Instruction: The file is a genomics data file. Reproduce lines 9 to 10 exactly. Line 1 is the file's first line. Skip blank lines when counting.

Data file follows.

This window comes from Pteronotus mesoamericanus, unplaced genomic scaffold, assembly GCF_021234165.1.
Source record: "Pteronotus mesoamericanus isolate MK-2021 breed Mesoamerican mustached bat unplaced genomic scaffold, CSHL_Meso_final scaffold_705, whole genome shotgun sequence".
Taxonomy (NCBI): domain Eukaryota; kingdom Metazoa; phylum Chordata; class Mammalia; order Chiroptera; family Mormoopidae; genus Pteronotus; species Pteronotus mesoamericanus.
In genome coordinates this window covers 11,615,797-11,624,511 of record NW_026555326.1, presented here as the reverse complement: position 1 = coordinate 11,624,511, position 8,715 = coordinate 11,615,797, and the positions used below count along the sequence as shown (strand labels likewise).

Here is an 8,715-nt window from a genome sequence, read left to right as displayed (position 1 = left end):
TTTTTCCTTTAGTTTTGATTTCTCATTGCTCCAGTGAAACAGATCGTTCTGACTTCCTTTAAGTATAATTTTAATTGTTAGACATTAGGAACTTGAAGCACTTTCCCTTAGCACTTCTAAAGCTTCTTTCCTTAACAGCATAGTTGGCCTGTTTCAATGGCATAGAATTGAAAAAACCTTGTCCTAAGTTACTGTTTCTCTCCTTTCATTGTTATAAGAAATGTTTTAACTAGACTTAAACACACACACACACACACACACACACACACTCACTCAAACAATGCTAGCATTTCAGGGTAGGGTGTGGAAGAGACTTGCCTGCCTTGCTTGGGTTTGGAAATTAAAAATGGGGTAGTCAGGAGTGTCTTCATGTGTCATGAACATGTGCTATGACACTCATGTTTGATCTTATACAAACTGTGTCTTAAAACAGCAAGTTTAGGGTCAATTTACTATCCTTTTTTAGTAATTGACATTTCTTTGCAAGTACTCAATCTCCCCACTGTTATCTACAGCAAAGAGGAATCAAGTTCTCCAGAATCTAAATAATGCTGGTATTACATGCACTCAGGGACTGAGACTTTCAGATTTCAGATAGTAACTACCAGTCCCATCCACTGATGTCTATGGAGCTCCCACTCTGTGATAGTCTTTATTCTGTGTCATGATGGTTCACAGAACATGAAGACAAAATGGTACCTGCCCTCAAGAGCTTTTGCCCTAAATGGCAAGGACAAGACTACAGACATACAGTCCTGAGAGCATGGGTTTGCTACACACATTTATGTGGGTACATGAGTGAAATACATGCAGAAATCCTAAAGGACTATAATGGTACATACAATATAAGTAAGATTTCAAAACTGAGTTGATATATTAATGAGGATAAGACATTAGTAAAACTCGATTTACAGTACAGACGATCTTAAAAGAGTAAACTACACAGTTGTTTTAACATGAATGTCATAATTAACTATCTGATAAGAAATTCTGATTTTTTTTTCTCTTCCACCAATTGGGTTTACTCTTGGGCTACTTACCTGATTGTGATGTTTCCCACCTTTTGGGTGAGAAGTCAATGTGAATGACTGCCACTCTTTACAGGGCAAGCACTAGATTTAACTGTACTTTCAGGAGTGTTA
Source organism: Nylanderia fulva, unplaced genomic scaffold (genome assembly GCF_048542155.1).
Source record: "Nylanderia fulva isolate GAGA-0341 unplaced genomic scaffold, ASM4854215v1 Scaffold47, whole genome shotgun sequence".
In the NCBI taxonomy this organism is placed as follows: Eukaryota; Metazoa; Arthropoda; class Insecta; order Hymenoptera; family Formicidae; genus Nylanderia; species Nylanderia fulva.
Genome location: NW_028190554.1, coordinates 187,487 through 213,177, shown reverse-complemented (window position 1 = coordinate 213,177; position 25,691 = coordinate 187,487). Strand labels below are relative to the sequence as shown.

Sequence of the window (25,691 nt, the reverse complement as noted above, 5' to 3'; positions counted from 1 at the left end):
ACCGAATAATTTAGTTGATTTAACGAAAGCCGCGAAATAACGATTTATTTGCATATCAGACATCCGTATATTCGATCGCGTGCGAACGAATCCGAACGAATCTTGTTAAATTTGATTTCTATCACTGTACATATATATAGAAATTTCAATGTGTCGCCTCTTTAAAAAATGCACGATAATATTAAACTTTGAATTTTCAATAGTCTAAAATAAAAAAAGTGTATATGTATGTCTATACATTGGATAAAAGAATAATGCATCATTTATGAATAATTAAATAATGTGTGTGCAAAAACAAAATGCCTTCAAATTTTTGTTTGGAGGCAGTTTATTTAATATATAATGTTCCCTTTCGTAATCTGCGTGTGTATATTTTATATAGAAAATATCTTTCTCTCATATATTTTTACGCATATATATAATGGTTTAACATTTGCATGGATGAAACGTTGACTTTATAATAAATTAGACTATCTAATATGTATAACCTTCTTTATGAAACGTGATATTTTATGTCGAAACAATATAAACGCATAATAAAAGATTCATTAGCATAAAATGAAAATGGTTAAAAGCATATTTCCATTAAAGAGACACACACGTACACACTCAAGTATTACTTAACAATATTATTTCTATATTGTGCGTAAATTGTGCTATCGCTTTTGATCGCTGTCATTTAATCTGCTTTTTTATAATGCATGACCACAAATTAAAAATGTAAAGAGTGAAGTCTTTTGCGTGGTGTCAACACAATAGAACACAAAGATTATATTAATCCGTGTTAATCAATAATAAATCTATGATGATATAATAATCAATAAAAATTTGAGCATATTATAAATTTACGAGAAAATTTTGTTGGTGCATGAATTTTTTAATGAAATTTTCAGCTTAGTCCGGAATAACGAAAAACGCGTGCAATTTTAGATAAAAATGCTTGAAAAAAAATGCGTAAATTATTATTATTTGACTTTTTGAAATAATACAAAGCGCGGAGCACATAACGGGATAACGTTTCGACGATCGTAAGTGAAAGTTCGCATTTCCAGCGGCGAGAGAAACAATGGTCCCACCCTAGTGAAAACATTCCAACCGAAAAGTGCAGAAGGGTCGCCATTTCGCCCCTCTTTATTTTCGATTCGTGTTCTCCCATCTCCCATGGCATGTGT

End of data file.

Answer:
In the NCBI taxonomy this organism is placed as follows: Eukaryota; Metazoa; Arthropoda; class Insecta; order Hymenoptera; family Formicidae; genus Nylanderia; species Nylanderia fulva.
Genome location: NW_028190554.1, coordinates 187,487 through 213,177, shown reverse-complemented (window position 1 = coordinate 213,177; position 25,691 = coordinate 187,487). Strand labels below are relative to the sequence as shown.